Doors were set to open at 7:00 pm. We managed to find the back of the line about 6:15. Rich appeared mysteriously -- he said he'd been tracking the rest of us from the opposite side of the line for several blocks. We got in line on Kellogg between Wabasha and Cedar (about 0.85 miles from the front, as it computed later!). The line continued to grow at a walking pace as people streamed past us on both sides.
As we were waiting, we did a little awkward Internet surfing on Shilad's smart phone and discovered that Barack had only 10 delegates to go. This would be the night!
Bob Collins at MPR created this map of the line as part of his excellent writeup of it. As it turns out we were only about halfway back!
We had been doing some math. I'd estimated that 3 people per foot of line: this converts to about 1.25 miles for 20,000 people, the approximate capacity of the Xcel Energy Center. While we were waiting, Rich counted counted people and came up with a much more generous figure of 1 person per foot. As it turns out, however, 17,000 people got in while 15,000 more had to watch on the jumbotrons outside. Assuming that 1 mile of line got through the doors, that's 3.2 people per foot; if the total line containing 17+15 = 32,000 people was 1.7 miles long as Bob Collins figures, that's 3.6 people per foot.
Anyway, we stood around for a long while, until 7:30 or so?, with one false start where we gained about half a block. Then the line started moving and we shuffled slowly towards the Xcel.
On 5th St. we got word by text message that no food or umbrellas would be permitted inside. This reminded me that I was carrying my Leatherman tool -- yipes! However, one of Katy Sen's friends was kind enough to let me go back to her car and stash my tool inside. So there was a mad dash by me several blocks up St. Peter and back to the line.
After 2.5 hours waiting we finally got through the doors and wound our way through the bowels of the Xcel to some really excellent seats. I was surprised that they were still available since the place was mostly full when we arrived. We didn't have long to wait.
First up was JoAnn Syverson, someone I didn't know. Turns out she is a communications professor at the U of M and didn't hear until the day before that the campaign wanted her to introduce Barack. Anyway, she gave an excellent speech. Her body language read clearly even though we were so very far away.
Shilad got a great shot of her giving the first really big crowd response line of the night ("I love being a Democrat, and I love Barack Obama!", you can see it on the closed caption):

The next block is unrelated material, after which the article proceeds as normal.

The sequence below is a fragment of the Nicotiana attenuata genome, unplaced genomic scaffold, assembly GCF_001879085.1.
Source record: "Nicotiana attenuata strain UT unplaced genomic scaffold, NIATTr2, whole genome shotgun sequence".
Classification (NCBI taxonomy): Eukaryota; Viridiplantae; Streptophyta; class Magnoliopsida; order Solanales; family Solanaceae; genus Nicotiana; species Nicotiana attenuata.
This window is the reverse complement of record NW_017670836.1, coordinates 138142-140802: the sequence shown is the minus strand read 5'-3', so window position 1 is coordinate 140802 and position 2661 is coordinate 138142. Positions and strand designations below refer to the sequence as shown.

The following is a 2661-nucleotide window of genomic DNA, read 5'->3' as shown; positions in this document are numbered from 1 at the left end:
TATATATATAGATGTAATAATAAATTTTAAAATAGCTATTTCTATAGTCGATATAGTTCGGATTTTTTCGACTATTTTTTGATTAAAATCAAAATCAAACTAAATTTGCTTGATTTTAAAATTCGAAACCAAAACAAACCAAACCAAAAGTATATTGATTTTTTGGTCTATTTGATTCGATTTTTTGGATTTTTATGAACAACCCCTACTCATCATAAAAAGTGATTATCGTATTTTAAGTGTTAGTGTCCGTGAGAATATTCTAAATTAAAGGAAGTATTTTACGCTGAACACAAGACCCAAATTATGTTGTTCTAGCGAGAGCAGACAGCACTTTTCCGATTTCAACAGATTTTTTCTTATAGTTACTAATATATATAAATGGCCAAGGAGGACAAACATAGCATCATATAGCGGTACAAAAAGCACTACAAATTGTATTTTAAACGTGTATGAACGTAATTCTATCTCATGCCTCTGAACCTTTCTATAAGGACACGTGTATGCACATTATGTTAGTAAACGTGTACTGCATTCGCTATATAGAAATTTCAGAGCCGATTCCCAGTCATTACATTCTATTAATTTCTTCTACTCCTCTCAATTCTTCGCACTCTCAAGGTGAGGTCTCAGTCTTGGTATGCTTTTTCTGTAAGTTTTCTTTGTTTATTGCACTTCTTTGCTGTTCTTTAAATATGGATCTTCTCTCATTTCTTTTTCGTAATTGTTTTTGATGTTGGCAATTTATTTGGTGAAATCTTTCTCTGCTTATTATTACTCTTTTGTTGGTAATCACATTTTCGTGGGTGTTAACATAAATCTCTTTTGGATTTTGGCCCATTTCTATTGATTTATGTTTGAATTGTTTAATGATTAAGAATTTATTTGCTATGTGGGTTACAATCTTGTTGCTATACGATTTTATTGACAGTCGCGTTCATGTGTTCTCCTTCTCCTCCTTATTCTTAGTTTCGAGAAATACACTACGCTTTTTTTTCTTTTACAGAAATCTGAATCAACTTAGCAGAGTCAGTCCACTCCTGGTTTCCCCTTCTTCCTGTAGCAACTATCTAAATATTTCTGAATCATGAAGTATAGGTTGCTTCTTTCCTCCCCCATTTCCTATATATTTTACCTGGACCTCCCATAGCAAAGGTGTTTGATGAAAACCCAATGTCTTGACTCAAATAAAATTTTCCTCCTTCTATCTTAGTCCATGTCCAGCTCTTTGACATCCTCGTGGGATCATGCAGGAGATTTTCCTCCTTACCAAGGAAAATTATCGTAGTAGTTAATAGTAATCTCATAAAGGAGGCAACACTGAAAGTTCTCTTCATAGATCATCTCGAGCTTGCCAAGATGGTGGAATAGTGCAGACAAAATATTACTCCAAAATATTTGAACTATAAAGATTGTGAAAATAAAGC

And here's a video of her speech:
We were expecting another introductory speaker, but no: "Ladies and gentlemen... please join me in welcoming Michelle Obama [crowd stands, loud cheering begins] ... and the person we know will be the Democratic party's nominee [louder] and the next President of the United States, [even louder] Senator Barack Obama!" The crowd goes absolutely bananas.
Pandemonium continues. It takes a minute and 44 seconds from when Barack Obama comes to the podium until the crowd calms down enough for him to speak.
It's an awesome speech. Here's the video:
And here's my panorama of the scene (click for bigness):
It's an extremely enthusiastic crowd. I timed some of the big response lines:
- Arrival at podium - cheering for 1:44
- "Because of you, tonight I can stand here and say that I will be the Democratic nominee for President of the United States of America" - 0:49
- "Let us unite in common effort to chart a new course for America" - 0:49 also
- Talking about education ("recruit an army of new teachers") - 0:40, though basically the crowd went nuts for the whole sequence, to the degree that I had to read what he was saying off the Jumbotron since I couldn't hear it.
- Thank you, Minnesota - 0:29 until the end of the video, though the crowd more or less went crazy for the whole last 3 minutes of the speech, starting with "America, this is our moment!".
And that was it. What a night.
"Because if we are willing to work for it, and fight for it, and believe in it, then I am absolutely certain that generations from now, we will be able to look back and tell our children that this was the moment when we began to provide care for the sick, and good jobs to the jobless, this was the moment when the rise of the oceans began to slow and our planet began to heal, this was the moment when we ended a war, and secured our nation, and restored our image as the last, best hope on Earth. This was the moment, this was the time, when we came together to remake this great nation so that it may always reflect our very best selves and our highest ideals."
I will be incredibly proud to cast my vote this November.
- My friend Bill Lindeke's blog post.
- Press summary from MinnPost.
- Star Tribune.
- MSNBC calls the nomination for Barack (video).
John McCain also gave a speech June 3. And, well... even Fox News thought it was awful. Attendance was 600. I won't subject you to the whole thing, but here is a mashup between McCain and Obama on June 3. Don't miss the dehydrated babies line at 1:20.
Finally, I leave you with a photo of John McCain: